A New Standard for Bump Testing

The ASTM, (American Society for Testing and Materials), organization has updated their standard F883 to a 09 version.  The revisions constitute a new test for bump resistance in pin tumbler cylinders.  Such a standard testing method has been needed for some time now.  Many manufacturers tell locksmiths that their products are bump resistant but there is little qualification of how much resistance is provided.

This standard will eliminate that problem as it gives locksmiths a standard way to measure bump resistance through some stringent testing.  The test requires each manufacturer to submit 5 samples of the cylinder to be tested and each cylinder must be supplied with 7 operating cut keys.  Why 5 cylinders?  To test the validity of a solution you need to demonstrate that it is successful repeatedly, in this case, 5 times.  Why 7 keys?  Many cylinders that claim bump resistance are patent protected to the point that blank keys aren't available to allow making a bump key.  If extra keys are supplied with the cylinder to be tested, some of them can be turned into bump keys.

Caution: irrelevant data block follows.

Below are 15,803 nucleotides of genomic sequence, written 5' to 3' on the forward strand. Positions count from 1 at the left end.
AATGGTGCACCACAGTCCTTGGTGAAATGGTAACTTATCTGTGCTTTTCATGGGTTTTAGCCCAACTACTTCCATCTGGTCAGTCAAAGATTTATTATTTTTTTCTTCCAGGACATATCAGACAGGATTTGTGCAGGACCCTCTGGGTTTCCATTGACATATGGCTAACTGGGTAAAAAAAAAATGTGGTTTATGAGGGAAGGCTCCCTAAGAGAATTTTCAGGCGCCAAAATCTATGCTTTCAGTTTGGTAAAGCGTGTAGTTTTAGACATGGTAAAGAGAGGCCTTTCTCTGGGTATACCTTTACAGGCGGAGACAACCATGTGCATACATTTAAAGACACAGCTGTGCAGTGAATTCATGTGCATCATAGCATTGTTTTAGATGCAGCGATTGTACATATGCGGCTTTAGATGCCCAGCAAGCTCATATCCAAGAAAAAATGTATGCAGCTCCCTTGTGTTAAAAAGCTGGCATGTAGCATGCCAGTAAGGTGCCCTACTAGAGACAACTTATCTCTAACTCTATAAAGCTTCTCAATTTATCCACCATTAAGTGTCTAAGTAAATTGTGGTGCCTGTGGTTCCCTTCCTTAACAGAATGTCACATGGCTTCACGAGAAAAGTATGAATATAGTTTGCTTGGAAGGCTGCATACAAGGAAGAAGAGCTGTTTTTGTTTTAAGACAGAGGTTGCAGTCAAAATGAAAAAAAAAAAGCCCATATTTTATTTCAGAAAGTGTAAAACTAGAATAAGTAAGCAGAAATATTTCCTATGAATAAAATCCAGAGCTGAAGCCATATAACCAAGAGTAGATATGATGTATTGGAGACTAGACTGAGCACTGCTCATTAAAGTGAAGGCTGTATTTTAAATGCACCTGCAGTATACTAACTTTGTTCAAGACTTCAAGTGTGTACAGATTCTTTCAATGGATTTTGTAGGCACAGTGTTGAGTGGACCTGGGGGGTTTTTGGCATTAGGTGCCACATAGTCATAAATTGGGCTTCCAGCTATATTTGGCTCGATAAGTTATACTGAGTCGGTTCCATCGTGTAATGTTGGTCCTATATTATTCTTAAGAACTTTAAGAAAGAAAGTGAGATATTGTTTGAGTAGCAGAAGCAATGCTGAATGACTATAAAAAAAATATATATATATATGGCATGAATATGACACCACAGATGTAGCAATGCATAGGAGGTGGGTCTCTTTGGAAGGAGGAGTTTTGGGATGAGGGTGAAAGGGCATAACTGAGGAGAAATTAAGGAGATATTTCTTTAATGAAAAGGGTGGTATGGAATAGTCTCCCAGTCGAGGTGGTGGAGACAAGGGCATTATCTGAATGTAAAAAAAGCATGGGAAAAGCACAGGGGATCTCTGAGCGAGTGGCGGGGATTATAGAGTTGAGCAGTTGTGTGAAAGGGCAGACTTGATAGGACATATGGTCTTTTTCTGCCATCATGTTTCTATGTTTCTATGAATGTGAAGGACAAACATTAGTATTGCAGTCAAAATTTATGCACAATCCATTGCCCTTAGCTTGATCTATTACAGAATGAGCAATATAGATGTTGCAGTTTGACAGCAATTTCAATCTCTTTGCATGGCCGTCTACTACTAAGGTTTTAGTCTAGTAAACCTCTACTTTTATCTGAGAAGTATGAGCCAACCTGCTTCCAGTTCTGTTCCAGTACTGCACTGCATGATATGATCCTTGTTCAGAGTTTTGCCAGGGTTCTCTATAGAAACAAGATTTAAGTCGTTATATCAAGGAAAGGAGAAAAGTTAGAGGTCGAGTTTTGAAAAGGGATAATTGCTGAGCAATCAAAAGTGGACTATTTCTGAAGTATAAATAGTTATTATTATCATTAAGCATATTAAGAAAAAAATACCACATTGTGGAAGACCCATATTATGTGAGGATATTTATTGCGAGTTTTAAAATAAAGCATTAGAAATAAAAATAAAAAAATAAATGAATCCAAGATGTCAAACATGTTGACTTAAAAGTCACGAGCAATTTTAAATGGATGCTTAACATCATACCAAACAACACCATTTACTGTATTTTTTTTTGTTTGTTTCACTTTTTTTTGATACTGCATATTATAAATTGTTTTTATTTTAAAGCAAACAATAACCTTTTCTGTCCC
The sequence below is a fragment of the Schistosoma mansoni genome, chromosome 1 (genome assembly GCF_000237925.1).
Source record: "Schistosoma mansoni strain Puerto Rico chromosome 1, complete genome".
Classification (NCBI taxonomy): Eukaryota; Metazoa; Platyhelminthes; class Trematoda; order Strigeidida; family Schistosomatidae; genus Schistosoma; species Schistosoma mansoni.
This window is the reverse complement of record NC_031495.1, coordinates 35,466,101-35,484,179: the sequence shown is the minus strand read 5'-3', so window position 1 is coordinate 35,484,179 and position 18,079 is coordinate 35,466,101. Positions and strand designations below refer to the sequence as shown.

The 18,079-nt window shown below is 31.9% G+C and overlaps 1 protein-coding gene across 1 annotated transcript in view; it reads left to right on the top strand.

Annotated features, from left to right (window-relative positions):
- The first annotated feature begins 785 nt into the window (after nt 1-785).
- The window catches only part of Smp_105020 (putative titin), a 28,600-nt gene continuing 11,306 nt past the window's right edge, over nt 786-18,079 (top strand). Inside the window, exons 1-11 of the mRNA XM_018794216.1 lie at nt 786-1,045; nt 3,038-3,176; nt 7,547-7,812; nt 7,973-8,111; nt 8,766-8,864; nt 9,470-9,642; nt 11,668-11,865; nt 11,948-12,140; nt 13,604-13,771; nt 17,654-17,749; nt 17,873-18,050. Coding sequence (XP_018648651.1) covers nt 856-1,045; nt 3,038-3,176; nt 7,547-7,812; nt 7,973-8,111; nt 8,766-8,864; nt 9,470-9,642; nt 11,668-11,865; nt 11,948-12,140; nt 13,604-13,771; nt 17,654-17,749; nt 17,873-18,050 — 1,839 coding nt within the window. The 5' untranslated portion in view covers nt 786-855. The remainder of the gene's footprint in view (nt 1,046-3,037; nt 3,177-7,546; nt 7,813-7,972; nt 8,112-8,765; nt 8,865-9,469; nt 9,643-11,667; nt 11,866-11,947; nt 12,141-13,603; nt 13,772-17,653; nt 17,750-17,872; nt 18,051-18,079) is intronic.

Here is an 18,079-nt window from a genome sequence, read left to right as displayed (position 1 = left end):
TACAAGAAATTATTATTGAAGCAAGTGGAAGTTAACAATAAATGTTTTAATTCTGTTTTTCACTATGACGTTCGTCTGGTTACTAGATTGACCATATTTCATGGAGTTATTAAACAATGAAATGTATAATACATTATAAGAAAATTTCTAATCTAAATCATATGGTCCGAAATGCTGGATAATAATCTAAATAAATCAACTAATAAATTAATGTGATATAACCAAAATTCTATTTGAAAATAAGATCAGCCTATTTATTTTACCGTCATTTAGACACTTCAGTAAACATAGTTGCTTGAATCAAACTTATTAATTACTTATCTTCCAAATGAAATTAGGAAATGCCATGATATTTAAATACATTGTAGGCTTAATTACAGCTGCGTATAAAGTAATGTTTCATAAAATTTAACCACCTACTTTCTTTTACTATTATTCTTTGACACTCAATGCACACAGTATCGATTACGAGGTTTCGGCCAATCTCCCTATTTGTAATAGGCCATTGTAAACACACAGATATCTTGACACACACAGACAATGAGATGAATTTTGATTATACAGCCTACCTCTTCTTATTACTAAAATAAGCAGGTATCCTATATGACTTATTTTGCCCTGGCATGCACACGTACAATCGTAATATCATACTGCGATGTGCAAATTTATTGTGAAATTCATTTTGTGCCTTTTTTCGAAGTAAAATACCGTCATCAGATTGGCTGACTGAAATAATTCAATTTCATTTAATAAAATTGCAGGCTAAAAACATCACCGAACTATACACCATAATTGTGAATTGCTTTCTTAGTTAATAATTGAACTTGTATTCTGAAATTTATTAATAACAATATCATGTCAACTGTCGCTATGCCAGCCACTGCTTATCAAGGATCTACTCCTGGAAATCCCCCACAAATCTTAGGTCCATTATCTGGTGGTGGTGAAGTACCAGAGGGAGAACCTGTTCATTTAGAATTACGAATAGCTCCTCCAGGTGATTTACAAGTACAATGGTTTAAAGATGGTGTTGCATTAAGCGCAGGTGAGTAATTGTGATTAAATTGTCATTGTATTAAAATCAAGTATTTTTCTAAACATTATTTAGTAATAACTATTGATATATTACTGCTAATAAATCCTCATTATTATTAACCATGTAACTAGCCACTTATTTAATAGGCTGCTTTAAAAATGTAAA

Three locksmiths conduct the testing and each locksmith must be familiar with bumping techniques and have had good success in the past 2 years using the technique.  Each locksmith gets 2 of the operating keys supplied with each cylinder.

Each locksmith turns their operating keys into a bump key, actually two bump keys for their are two design types that must be tried in each lock called a Pull and a Push.

Once a locksmith has made his bump keys he can start testing.  The test for each cylinder must be completed at a rate of 10 impacts from each type of bump key every 2.5 minutes to a maximum of 60 impacts within 15 minutes.  Some pretty significant testing when you consider that the same test must be performed by each locksmith.

The chart below shows the various grade levels at which a cylinder can qualify.

 

There is of course one original operating key that isn't turned into a bump key.  That key is used at the end of the test to determine if the lock will still operate after this concentrated attack.  If it won't operate, the grade level isn't changed since rendering it inoperable by the attack is a good form of bump resistance.

Remember this testing when looking for a bump resistant lock and ask the Grade level where the lock qualifies.

 

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